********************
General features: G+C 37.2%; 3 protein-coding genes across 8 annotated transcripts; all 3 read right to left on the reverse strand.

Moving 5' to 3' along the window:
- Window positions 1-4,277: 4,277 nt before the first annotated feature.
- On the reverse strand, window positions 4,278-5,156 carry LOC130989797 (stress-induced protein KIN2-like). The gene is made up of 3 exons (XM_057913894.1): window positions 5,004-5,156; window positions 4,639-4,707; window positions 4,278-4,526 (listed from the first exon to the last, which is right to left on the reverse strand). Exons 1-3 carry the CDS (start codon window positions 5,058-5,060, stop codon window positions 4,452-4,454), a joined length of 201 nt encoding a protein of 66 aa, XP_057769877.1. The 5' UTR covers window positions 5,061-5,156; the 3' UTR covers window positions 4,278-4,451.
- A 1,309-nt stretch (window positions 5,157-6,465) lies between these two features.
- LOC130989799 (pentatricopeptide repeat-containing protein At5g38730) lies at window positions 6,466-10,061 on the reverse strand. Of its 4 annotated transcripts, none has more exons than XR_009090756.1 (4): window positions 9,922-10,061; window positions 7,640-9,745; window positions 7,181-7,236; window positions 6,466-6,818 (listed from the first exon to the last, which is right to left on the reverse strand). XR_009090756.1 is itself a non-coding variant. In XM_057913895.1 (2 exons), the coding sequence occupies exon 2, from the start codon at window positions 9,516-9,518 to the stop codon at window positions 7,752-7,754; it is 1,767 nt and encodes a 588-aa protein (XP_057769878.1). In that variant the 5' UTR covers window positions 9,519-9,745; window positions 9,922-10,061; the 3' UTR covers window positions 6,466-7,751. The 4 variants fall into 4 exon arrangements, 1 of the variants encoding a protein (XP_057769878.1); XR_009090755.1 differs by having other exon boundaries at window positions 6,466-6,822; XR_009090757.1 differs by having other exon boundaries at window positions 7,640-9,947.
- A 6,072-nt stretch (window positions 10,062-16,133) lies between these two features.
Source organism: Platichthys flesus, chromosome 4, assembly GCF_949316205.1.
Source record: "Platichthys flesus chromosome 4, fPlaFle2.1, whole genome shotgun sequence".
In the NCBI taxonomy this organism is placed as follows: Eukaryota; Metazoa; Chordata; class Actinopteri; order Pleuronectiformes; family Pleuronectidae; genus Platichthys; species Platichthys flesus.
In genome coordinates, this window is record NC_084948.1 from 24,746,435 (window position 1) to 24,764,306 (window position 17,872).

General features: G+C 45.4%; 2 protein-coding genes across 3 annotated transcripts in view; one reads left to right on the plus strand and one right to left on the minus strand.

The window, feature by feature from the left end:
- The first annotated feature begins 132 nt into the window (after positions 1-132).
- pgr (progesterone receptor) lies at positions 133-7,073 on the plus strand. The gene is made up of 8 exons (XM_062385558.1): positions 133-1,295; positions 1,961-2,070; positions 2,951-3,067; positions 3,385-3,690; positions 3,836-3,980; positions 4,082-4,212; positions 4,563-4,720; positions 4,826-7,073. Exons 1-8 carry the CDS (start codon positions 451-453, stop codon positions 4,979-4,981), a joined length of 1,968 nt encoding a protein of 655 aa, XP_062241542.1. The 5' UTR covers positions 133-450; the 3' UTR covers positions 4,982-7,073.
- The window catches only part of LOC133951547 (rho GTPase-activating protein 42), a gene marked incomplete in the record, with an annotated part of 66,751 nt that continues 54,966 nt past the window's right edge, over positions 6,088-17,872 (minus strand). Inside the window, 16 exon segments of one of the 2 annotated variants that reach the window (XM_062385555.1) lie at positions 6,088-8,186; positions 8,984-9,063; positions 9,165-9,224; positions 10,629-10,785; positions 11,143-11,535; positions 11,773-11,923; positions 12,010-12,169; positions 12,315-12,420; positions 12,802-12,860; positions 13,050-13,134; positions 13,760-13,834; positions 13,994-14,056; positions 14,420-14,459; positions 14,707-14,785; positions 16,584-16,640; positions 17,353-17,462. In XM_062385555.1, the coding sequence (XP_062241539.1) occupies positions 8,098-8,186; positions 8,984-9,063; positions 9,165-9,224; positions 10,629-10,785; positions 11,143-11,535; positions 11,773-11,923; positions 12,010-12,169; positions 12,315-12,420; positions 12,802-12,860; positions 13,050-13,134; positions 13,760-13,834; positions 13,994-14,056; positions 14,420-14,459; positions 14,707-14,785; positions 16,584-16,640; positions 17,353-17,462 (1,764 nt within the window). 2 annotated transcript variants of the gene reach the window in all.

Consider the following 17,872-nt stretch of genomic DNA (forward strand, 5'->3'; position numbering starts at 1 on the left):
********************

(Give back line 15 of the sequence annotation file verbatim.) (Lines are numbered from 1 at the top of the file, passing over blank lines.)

- pgr (progesterone receptor) lies at positions 133-7,073 on the plus strand. The gene is made up of 8 exons (XM_062385558.1): positions 133-1,295; positions 1,961-2,070; positions 2,951-3,067; positions 3,385-3,690; positions 3,836-3,980; positions 4,082-4,212; positions 4,563-4,720; positions 4,826-7,073. Exons 1-8 carry the CDS (start codon positions 451-453, stop codon positions 4,979-4,981), a joined length of 1,968 nt encoding a protein of 655 aa, XP_062241542.1. The 5' UTR covers positions 133-450; the 3' UTR covers positions 4,982-7,073.